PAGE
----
Analog Television Dies With a Whimper

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On June 12th, a potential cataclysm passed quietly into the ether. All U.S. analog TV stations were turned off. Despite fears on Capitol Hill and at the Federal Communications Commission that millions of hysterical Aunt Minnies would go screaming into the streets to protest the disappearance of Wheel of Fortune, nary a peep was heard. The widely feared non-event inspired fond recollections of Y2K, and Madonna's last movie.

The dirty little secret is that over-the-air television is so 1958. Americans long ago elected to ante up $50 a month or more to escape "free TV." More than ninety percent of the television viewing audience made their transition to digital cable and digital satellite, without public policy fuss or muss, in the 1990s.

But no victory in Washington is too small to go unclaimed. In the "digital TV transition," House Finance and Telecommunications Subcommittee Chairman Ed Markey (D-MA) felt obliged to step forward for a curtain call.

After my hearing in October of 1987, the FCC created the Advisory Committee on Advanced Television Service to investigate how the U.S. would create High Definition TV, but the panel initially pursued an ‘analog' standard for the nation. When researchers.... suggested the real possibility of achieving a digital standard for HDTV, I aggressively advocated for such a switch and successfully convinced the FCC in 1990 to begin pursuing a digital standard. This was a game-changing moment.

The June 11 press release neglects this material fact: Markey's 1987 hearings were the successful outcome of a campaign waged by TV station lobbyists. Their scheme aimed to block the release of unused TV band spectrum to valuable new services. That policy - ready to go in July 1987 - would have infused new cellular competition and enhanced public safety radio systems. Instead, massive bandwidth was wasted for over two decades, costing consumers over $100 billion while stunting the development of 3G broadband networks.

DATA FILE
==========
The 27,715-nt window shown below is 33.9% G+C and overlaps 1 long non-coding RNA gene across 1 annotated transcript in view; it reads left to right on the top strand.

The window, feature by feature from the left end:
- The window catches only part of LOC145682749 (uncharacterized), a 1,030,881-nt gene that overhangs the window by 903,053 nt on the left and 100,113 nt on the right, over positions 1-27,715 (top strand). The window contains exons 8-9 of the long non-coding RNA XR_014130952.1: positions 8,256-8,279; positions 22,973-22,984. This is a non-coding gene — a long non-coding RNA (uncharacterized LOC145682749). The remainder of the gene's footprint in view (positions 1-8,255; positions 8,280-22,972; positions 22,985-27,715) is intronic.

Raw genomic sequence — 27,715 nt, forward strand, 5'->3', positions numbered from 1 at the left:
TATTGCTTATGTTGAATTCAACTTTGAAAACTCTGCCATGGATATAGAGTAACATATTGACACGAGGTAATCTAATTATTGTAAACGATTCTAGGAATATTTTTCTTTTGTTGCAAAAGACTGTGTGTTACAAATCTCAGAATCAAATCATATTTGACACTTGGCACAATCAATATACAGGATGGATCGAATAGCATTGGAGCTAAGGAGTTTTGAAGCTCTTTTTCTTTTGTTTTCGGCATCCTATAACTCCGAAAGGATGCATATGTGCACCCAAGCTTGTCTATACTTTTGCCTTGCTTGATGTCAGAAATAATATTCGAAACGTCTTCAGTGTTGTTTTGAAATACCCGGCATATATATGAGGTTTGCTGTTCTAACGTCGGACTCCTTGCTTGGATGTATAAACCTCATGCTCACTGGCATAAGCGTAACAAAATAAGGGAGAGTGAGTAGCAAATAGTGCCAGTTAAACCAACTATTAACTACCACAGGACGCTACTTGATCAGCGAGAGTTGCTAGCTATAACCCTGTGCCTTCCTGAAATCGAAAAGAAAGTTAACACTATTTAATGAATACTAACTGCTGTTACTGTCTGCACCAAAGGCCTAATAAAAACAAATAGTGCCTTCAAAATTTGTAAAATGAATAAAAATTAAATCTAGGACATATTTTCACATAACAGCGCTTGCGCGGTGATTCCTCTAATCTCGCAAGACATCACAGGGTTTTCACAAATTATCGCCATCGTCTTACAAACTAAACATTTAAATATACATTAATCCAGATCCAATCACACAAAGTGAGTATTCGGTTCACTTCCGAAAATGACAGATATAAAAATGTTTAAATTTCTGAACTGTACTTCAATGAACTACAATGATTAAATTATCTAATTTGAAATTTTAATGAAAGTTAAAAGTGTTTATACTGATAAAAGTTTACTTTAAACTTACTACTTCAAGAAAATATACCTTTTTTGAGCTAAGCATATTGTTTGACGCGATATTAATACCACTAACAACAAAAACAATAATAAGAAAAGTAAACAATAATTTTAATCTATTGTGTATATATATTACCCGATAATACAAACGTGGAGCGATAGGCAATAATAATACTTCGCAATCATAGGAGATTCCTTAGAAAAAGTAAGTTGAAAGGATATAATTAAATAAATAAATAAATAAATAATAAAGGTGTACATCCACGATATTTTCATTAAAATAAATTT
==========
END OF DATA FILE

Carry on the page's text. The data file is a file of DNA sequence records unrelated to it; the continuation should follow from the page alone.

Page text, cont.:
The 1987 plan that Rep. Markey touts was the broadcasters' gambit. And the public spin Congress gave it? Recapturing consumer electronic manufacturing jobs. At the hearings Markey cites, neither he nor anyone else talked about "digital television." Instead, Markey focused like a laser on employment:

It's going to be jobs, plants closing, people out of work, and a large debate, and either we put the Government and labor and the electronics industry and the university together today, and we put together a policy and we understand what our strategy is, or we are going to go down the same road that we have gone with automobiles and VCR's and every other consumer product.

His stated concern was that Japan had stolen the high-tech manufacturing sector from the U.S., and his solution (and the National Association of Broadcasters') was to freeze spectrum in place, reserving it for a new generation of TV sets that would pull production back to the U.S. The argument was comical even then - Congress received its "high definition" demo via an HD Sony television.